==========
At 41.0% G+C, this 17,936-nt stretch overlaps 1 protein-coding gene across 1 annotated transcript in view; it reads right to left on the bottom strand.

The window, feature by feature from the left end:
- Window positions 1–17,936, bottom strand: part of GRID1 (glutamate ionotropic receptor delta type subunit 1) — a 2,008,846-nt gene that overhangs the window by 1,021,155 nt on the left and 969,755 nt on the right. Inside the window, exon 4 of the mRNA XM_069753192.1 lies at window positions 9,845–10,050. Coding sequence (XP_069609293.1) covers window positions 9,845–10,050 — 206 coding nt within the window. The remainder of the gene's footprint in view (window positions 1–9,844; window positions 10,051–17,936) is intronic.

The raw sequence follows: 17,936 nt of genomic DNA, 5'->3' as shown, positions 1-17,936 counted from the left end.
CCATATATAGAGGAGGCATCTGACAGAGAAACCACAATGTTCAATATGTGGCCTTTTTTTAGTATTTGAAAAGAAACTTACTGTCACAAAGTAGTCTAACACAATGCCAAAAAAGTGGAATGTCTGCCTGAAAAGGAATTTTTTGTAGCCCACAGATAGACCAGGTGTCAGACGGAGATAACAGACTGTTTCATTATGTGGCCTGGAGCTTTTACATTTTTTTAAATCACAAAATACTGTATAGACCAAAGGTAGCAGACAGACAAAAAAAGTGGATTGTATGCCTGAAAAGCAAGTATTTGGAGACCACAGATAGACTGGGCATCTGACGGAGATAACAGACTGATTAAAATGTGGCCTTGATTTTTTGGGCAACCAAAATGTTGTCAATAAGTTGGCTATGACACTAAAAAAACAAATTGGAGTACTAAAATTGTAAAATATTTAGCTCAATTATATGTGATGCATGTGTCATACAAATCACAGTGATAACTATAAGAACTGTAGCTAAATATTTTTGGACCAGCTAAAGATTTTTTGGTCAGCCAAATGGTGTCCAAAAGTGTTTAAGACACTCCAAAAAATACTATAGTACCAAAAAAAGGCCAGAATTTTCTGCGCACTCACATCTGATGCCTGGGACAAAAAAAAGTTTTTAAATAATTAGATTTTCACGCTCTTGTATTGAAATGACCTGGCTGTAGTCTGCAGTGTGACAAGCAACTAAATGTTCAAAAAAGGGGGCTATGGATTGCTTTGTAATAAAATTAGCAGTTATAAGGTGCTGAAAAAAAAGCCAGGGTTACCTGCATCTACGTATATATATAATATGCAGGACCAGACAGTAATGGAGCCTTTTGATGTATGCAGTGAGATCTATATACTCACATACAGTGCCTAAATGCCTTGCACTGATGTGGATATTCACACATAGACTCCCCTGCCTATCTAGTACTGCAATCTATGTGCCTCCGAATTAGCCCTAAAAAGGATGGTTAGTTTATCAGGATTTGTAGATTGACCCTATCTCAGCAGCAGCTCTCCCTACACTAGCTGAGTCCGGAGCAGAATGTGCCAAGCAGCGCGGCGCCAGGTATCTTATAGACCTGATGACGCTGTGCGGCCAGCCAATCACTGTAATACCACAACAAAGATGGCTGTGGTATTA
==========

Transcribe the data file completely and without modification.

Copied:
At 41.0% G+C, this 17,936-nt stretch overlaps 1 protein-coding gene across 1 annotated transcript in view; it reads right to left on the bottom strand.

The window, feature by feature from the left end:
- Window positions 1–17,936, bottom strand: part of GRID1 (glutamate ionotropic receptor delta type subunit 1) — a 2,008,846-nt gene that overhangs the window by 1,021,155 nt on the left and 969,755 nt on the right. Inside the window, exon 4 of the mRNA XM_069753192.1 lies at window positions 9,845–10,050. Coding sequence (XP_069609293.1) covers window positions 9,845–10,050 — 206 coding nt within the window. The remainder of the gene's footprint in view (window positions 1–9,844; window positions 10,051–17,936) is intronic.

The raw sequence follows: 17,936 nt of genomic DNA, 5'->3' as shown, positions 1-17,936 counted from the left end.
CCATATATAGAGGAGGCATCTGACAGAGAAACCACAATGTTCAATATGTGGCCTTTTTTTAGTATTTGAAAAGAAACTTACTGTCACAAAGTAGTCTAACACAATGCCAAAAAAGTGGAATGTCTGCCTGAAAAGGAATTTTTTGTAGCCCACAGATAGACCAGGTGTCAGACGGAGATAACAGACTGTTTCATTATGTGGCCTGGAGCTTTTACATTTTTTTAAATCACAAAATACTGTATAGACCAAAGGTAGCAGACAGACAAAAAAAGTGGATTGTATGCCTGAAAAGCAAGTATTTGGAGACCACAGATAGACTGGGCATCTGACGGAGATAACAGACTGATTAAAATGTGGCCTTGATTTTTTGGGCAACCAAAATGTTGTCAATAAGTTGGCTATGACACTAAAAAAACAAATTGGAGTACTAAAATTGTAAAATATTTAGCTCAATTATATGTGATGCATGTGTCATACAAATCACAGTGATAACTATAAGAACTGTAGCTAAATATTTTTGGACCAGCTAAAGATTTTTTGGTCAGCCAAATGGTGTCCAAAAGTGTTTAAGACACTCCAAAAAATACTATAGTACCAAAAAAAGGCCAGAATTTTCTGCGCACTCACATCTGATGCCTGGGACAAAAAAAAGTTTTTAAATAATTAGATTTTCACGCTCTTGTATTGAAATGACCTGGCTGTAGTCTGCAGTGTGACAAGCAACTAAATGTTCAAAAAAGGGGGCTATGGATTGCTTTGTAATAAAATTAGCAGTTATAAGGTGCTGAAAAAAAAGCCAGGGTTACCTGCATCTACGTATATATATAATATGCAGGACCAGACAGTAATGGAGCCTTTTGATGTATGCAGTGAGATCTATATACTCACATACAGTGCCTAAATGCCTTGCACTGATGTGGATATTCACACATAGACTCCCCTGCCTATCTAGTACTGCAATCTATGTGCCTCCGAATTAGCCCTAAAAAGGATGGTTAGTTTATCAGGATTTGTAGATTGACCCTATCTCAGCAGCAGCTCTCCCTACACTAGCTGAGTCCGGAGCAGAATGTGCCAAGCAGCGCGGCGCCAGGTATCTTATAGACCTGATGACGCTGTGCGGCCAGCCAATCACTGTAATACCACAACAAAGATGGCTGTGGTATTA